JERUSALEM (Aug. 25)
In a special session this evening of the Knesset, which had been recalled from recess. Foreign Minister Abba Eban defended the government’s decision to go through with the peace talks under the auspices of Dr. Gunnar V. Jarring in spite of Egyptian violations of the standstill cease-fire. Warding off heavy criticism from the Gahal, State List and Free Center Parties, Mr. Eban assured the Knesset that the government was fully aware of problems of security, but implied that he could disclose details only in committee and not in the plenary. “I have to restrict myself,” he said, to quoting from the Aug. 4 Knesset address of Premier Golda Meir, in which she said, Mr. Eban noted, that “Israel has grounds for the assumption that in case the cease-fire is not extended the country will not emerge militarily weaker.” Mr. Eban said “Israel would have gained nothing by delaying the appointment of her representative to the Jarring talks,” adding “The road to peace is not easy.” Gahal leader Menachem Beigin, former Minister-Without-Portfolio, opened the attack on Mr. Eban and the government by admitting that he shared responsibility for the unanimous cabinet vote in favor of the 90-day cease-fire.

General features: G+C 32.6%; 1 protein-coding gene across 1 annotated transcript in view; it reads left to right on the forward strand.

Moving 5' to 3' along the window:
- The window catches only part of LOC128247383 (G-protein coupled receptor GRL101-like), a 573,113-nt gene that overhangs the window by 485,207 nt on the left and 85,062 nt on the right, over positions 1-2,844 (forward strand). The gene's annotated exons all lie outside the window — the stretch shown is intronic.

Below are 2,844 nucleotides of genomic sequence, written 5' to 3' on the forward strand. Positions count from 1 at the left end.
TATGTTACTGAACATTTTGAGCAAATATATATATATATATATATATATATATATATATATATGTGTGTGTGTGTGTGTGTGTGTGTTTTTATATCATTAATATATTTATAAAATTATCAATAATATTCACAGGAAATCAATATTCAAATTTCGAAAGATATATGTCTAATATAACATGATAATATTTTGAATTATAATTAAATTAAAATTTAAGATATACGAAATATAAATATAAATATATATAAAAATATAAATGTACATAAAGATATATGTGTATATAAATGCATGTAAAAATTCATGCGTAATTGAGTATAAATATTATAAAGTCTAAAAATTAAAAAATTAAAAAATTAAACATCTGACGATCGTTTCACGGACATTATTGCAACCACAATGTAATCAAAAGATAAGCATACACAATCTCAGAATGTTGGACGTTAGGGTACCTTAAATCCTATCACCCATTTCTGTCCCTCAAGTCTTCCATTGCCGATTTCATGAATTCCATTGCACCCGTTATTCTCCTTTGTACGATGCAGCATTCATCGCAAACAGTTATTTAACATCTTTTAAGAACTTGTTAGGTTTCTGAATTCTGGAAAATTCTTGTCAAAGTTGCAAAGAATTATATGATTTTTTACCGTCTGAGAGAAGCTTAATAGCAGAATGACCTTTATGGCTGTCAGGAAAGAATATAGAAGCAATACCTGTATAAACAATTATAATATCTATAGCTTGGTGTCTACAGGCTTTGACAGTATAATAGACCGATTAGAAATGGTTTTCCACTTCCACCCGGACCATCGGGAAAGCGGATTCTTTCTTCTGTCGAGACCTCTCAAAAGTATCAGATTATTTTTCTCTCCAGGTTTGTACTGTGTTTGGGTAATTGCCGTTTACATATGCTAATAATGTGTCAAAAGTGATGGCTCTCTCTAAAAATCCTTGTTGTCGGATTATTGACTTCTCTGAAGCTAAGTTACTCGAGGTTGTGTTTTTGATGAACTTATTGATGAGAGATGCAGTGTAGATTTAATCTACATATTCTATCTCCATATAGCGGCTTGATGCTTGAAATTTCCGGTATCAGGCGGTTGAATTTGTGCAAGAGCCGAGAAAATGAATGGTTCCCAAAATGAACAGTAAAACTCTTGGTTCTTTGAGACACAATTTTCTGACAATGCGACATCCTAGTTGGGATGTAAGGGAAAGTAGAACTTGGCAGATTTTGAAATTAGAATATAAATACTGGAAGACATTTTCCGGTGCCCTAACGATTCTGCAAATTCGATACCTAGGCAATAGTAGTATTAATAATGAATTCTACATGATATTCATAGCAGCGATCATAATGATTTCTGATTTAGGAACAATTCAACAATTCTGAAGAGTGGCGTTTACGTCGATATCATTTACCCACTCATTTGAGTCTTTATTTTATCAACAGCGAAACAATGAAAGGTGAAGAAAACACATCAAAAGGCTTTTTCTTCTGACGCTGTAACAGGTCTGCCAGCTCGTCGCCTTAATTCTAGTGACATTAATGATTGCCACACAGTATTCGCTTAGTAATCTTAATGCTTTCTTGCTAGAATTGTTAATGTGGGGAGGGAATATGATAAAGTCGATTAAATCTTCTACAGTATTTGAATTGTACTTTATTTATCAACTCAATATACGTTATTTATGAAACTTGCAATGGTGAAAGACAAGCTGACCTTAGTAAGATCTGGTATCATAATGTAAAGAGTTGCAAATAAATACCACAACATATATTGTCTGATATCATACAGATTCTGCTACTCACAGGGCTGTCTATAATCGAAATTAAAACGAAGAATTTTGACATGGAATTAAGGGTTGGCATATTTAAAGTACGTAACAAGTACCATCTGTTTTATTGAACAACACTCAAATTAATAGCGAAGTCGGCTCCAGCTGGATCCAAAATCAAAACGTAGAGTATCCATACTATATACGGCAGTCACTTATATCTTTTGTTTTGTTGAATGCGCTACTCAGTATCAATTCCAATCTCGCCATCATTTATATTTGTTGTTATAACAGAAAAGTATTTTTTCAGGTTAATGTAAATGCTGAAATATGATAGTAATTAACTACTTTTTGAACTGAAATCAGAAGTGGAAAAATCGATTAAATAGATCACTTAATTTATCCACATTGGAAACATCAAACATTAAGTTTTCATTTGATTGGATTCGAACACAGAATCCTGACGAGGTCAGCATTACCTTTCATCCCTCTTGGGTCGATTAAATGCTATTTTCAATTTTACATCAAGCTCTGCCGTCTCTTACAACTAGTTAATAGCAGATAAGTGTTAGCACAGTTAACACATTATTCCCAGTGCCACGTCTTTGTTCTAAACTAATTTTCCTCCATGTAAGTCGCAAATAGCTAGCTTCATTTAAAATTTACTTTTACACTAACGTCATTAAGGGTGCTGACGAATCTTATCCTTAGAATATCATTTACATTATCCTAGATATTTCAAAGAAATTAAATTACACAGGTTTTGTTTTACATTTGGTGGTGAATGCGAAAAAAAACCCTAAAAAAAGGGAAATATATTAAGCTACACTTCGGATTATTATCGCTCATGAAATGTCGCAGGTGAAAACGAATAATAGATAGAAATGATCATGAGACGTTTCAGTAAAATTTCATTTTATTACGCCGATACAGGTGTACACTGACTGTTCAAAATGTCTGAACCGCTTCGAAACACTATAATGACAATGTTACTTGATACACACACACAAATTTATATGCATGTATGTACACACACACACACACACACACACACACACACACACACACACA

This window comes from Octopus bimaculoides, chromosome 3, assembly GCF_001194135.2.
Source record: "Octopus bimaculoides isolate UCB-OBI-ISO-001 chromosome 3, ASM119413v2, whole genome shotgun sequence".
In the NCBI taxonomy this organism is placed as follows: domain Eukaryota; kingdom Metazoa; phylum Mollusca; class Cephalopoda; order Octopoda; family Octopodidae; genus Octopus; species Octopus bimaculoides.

“The United States misled us,” Mr. Beigin declared. “We would never have agreed but for the definite assurance of President Nixon that the Egyptians would not be permitted to move their rocket emplacements. The Americans have not kept their promise.” Gahal quit the coalition over its acceptance of the U.S. peace initiative. Free Center leader Shmuel Tamir proposed that Israel refuse to extend the cease-fire. State List member Isser Harel, a former intelligence chief, charged the U.S. with trying to break Israel’s will power. The U.S., he said, “is not so naive as not to know about the missile movements.” At Mr. Eban’s suggestion, the issue was referred to the Foreign Affairs and Defense Committee. (According to sources in Washington, the U.S. is seeking to extend the cease-fire period to improve chances for reaching an accord. American officials said Dr. Jarring’s mission would be more difficult if he had to carry it out “under the gun” of an inflexible deadline.) On another point, Mr. Eban rejected the Middle East peace plan of U.S. Sen. J. W. Fulbright because “a return to the borders of June 4, 1967, and the absorption of Arab refugees would exceed Israel’s capacity and would be incompatible with her security.” Sen. Fulbright over the weekend recommended those moves in connection with United Nations enforcement of a peace settlement and U.S. guarantees of Israel’s security. Mr. Eban’s remarks constituted the government’s first official reaction to the plan.